17. One of my friends just got a sleeve and she gets so many nasty comments about it from strangers who just walk up to her and express their unwanted opinion. I don’t have any tattoos but I’ve been thinking about getting one for 18 months – if I make it to two years without changing my mind, I’m going to go for it. I look forward to seeing the finished product of yours.

    • My best friend has tattoos all over her forearm, and she told me about a guy who approached her at a bar and asked why she basically wanted to deface herself like that. She laughed at him and walked off. Honestly, the lack of manners exhibited by some people consistently appalls me.

      Also, I think two years of being settled on a design/placement is a good standard. Any ideas as to what you might be getting and where?

  18. I don’t have any tattoos, but I go through periods of being sorely tempted. I guess I worry that I’ll regret it (although I’m 37 and don’t regret my stretched earlobes!) or – pathetically – that my mum will disapprove (I’m 37, FGS).

    I totally agree with you on the “not for you” thing. God it annoys me when people assume everything we do is for the benefit/pleasure of others. When I decided not to have kids (had my tubes tied at 24) I knew it was the right decision for me, but most people’s horror came from “But what will your future partner think?”. Well, if he wants kids then he’s not the one for me, is he?

  19. You have managed to flawlessly articulate everything I have felt about my tattoos and what they mean for me. As a young woman and a survivor of assault and an eating disorder, I have – like virtually every other woman – been made to feel as though my body is not my own. Tattoos and piercings for me were a way of reclaiming that space of my physical being and beautifying and appreciating them in the way that I wanted to. Essentially, body modifications, as well as the physical changes brought about by healthy diet and exercise, helped me feel at home in a body that has for most of my adolescent and adult life felt foreign to me. Thank you, thank you, thank you.

    • And thank YOU. I’m so glad you’ve recovered from as much as you have, even as I am sorry you ever had to go through it in the first place. But that which does not kill us etc. etc., right?

  20. love your design up there, very pretty. :)
    I don’t have any tats, but the only reason for that is that my tastes tend to change drastically every few years so I can never decide on a design that I’d want to wear forever. XD

    and I seriously don’t understand people who say things like “I don’t like it when women wear tatoos/makeup/particular piece of clothing/…” so? want an award for forcing your views on women’s bodies or what?

  21. Caitlin, I have been a regular reader of yours for about a year, and so much of what you have written has resonated with me and made me feel empowered in my own fitness goals. But this post almost brought me to tears; you completely articulated that feeling that so many of us have. That feeling that results from the lingering message that we owe our attractiveness to others is so uniquely dehumanizing and demoralizing. And your piece so eloquently shows why that message wrong, and how we have so much to gain from rejecting it. Thanks so much for sharing this, and your beautiful new body art!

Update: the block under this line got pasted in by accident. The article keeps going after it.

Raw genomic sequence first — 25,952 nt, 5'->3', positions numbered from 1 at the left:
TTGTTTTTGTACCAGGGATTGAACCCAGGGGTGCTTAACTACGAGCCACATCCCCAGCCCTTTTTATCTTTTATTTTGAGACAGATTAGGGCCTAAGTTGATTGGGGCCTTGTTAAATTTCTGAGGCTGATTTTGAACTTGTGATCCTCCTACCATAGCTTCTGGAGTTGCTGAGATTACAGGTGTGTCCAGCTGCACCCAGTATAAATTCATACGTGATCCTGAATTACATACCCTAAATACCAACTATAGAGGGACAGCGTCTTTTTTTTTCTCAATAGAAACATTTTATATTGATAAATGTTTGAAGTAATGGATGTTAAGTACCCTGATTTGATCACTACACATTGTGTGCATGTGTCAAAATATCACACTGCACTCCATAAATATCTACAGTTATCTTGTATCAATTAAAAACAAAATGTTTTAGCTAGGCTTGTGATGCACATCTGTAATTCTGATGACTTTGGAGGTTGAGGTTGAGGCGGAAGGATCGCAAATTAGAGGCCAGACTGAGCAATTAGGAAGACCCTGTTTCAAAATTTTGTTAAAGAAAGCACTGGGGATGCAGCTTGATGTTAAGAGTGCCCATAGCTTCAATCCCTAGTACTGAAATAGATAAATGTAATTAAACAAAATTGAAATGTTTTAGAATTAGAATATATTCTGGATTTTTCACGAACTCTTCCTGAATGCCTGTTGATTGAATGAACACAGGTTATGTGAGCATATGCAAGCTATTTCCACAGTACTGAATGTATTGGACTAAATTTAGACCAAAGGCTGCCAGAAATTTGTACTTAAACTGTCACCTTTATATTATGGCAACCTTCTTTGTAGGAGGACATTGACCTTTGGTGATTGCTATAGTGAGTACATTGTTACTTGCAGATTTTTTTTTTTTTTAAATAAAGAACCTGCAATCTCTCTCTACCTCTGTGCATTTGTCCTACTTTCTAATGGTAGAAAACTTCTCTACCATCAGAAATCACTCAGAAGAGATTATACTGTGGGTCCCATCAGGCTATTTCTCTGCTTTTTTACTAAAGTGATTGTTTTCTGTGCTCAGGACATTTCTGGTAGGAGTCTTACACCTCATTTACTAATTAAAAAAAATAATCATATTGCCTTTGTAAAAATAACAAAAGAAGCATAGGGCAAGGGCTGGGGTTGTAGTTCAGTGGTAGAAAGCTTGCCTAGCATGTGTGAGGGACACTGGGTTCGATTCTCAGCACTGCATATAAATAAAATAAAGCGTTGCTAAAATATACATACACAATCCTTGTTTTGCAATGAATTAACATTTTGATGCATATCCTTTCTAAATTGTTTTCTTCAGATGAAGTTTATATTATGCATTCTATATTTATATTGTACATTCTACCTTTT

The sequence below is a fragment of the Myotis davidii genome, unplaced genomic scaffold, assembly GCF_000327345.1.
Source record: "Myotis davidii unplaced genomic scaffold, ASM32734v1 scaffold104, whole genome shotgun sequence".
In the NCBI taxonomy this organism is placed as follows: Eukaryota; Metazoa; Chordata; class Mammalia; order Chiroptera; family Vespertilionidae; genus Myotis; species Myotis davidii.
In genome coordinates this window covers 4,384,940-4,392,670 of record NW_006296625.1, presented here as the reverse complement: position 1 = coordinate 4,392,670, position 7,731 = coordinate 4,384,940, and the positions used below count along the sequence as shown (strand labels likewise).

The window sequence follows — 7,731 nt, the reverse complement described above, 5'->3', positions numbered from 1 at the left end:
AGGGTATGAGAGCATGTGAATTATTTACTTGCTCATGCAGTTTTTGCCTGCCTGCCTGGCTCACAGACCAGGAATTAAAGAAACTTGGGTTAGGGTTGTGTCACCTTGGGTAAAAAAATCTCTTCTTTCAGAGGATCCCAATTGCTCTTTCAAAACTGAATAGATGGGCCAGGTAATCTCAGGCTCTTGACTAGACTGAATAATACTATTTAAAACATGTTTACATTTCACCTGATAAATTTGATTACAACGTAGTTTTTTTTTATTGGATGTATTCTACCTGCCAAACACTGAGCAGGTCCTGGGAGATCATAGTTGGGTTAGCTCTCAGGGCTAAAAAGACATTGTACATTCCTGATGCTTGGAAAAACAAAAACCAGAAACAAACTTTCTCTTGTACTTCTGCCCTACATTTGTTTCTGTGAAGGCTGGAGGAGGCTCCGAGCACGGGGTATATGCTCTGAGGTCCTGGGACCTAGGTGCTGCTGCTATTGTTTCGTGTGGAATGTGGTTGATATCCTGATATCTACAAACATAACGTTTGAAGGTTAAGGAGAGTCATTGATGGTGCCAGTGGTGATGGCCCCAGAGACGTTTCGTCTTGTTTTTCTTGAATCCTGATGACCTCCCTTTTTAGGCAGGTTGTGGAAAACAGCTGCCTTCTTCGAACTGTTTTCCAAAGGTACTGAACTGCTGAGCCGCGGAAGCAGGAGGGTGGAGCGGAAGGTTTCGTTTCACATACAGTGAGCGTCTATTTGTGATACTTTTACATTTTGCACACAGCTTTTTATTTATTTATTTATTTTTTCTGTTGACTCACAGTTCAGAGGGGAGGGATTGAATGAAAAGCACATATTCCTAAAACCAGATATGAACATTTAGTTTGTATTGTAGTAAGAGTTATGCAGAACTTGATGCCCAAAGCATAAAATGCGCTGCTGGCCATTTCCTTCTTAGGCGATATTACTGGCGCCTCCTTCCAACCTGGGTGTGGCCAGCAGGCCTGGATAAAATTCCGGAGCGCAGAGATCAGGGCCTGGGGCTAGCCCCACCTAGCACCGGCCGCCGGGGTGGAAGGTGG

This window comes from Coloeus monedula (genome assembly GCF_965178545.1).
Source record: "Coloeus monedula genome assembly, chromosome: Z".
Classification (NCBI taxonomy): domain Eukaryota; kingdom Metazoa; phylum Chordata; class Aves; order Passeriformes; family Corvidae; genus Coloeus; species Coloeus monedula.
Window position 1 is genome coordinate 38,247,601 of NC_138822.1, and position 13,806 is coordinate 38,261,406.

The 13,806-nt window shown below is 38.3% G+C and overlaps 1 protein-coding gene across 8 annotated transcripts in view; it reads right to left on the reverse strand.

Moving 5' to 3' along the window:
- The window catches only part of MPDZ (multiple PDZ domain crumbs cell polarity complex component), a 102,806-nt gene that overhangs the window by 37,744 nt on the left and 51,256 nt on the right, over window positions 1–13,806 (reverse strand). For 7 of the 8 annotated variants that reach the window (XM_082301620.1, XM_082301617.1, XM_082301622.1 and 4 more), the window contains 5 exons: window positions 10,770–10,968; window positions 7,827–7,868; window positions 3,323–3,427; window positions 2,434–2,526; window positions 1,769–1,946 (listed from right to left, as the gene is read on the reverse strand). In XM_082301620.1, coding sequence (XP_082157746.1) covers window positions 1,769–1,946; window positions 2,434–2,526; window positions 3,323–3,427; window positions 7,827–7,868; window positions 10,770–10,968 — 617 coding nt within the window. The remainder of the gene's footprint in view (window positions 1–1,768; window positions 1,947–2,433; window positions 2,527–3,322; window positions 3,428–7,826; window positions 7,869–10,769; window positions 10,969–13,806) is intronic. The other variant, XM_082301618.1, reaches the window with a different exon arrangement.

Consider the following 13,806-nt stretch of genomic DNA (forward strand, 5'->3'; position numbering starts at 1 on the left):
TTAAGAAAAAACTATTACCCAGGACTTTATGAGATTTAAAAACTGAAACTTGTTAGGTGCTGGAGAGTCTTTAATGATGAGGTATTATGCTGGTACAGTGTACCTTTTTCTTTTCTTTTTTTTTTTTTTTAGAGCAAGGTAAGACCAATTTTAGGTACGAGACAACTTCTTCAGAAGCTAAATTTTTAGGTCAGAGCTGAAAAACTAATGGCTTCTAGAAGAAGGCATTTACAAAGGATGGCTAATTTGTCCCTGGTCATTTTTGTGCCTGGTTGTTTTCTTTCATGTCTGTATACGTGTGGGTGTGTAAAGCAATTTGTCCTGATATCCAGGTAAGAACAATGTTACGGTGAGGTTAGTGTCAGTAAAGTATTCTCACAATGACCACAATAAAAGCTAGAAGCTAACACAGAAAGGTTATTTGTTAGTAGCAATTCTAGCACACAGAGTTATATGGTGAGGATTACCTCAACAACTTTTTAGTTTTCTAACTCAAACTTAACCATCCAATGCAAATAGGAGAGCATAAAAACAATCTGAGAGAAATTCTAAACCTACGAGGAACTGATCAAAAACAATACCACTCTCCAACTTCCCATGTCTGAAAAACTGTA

22. I so appreciated this post. I never thought about the connection before but with this great articulation I can totally see it. I myself have one tattoo and have plans for more. I love feeling that I can choose to adorn my body as I see fit. I can’t wait to see how your half sleeve turns out!

  23. Such an awesome post. The idea that our bodies are for us to do with as we please can be applied to so much – tattoos, athletics, sex, display, and so much more. I love it. And I would love to see more pictures of all of your tattoos!

  24. Love this. I’ve only recently been dipping my toes in the fitness pool, but I have two tattoos. One that I got when I was 25, the other just last year when I turned 40. I drew both of them myself. I didn’t know that so many women athletes have tattoos, although it does make sense when you think about it. A tattoo is a risk and a declaration, both things women athletes would accept. Thank you for the wonderful post – it really resonated with me today. (And I needed a little reminder of how tough I am.)

  25. Reblogged this on The Healthy Smart Ass and commented:
    This just resonated with me. I’ve heard all sorts of “opinions” on my body, my tattoos, or what I do for fitness and fun.

    Just have to smile and say “well, that’s just fine. I didn’t have you in mind when I did it.”

  26. YES.
    I first started with tattoos for a similar reason, after being in a relationship full of no, I relished owning my own skin. Fitness has become the same thing for me. You said this so much more eloquently that I could. I love every word of this.

  27. Pingback: Biscuits and Such » Lovely Internet 6.27.14:·